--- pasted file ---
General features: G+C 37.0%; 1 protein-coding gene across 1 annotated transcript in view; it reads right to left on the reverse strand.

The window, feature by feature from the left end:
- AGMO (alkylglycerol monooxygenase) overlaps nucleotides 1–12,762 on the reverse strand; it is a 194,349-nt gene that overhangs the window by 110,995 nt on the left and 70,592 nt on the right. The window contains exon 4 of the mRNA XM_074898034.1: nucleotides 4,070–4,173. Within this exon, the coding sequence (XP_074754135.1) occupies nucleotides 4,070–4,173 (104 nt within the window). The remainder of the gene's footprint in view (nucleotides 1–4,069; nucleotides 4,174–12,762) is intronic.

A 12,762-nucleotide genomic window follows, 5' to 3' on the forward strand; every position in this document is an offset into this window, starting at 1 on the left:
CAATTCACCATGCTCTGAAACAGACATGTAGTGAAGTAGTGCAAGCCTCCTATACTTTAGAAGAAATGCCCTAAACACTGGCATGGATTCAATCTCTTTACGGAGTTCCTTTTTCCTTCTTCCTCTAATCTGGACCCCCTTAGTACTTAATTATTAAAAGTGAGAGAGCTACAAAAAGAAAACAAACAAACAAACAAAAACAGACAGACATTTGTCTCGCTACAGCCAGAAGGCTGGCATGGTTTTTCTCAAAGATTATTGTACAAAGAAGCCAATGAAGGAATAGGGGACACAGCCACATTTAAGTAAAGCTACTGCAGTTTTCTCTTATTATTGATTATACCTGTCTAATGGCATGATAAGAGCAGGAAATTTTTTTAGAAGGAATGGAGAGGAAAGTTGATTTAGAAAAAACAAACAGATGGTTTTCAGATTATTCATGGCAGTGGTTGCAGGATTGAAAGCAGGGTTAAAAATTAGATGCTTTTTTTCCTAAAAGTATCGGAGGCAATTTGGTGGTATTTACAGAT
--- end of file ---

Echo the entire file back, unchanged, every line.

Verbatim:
General features: G+C 37.0%; 1 protein-coding gene across 1 annotated transcript in view; it reads right to left on the reverse strand.

The window, feature by feature from the left end:
- AGMO (alkylglycerol monooxygenase) overlaps nucleotides 1–12,762 on the reverse strand; it is a 194,349-nt gene that overhangs the window by 110,995 nt on the left and 70,592 nt on the right. The window contains exon 4 of the mRNA XM_074898034.1: nucleotides 4,070–4,173. Within this exon, the coding sequence (XP_074754135.1) occupies nucleotides 4,070–4,173 (104 nt within the window). The remainder of the gene's footprint in view (nucleotides 1–4,069; nucleotides 4,174–12,762) is intronic.

A 12,762-nucleotide genomic window follows, 5' to 3' on the forward strand; every position in this document is an offset into this window, starting at 1 on the left:
CAATTCACCATGCTCTGAAACAGACATGTAGTGAAGTAGTGCAAGCCTCCTATACTTTAGAAGAAATGCCCTAAACACTGGCATGGATTCAATCTCTTTACGGAGTTCCTTTTTCCTTCTTCCTCTAATCTGGACCCCCTTAGTACTTAATTATTAAAAGTGAGAGAGCTACAAAAAGAAAACAAACAAACAAACAAAAACAGACAGACATTTGTCTCGCTACAGCCAGAAGGCTGGCATGGTTTTTCTCAAAGATTATTGTACAAAGAAGCCAATGAAGGAATAGGGGACACAGCCACATTTAAGTAAAGCTACTGCAGTTTTCTCTTATTATTGATTATACCTGTCTAATGGCATGATAAGAGCAGGAAATTTTTTTAGAAGGAATGGAGAGGAAAGTTGATTTAGAAAAAACAAACAGATGGTTTTCAGATTATTCATGGCAGTGGTTGCAGGATTGAAAGCAGGGTTAAAAATTAGATGCTTTTTTTCCTAAAAGTATCGGAGGCAATTTGGTGGTATTTACAGAT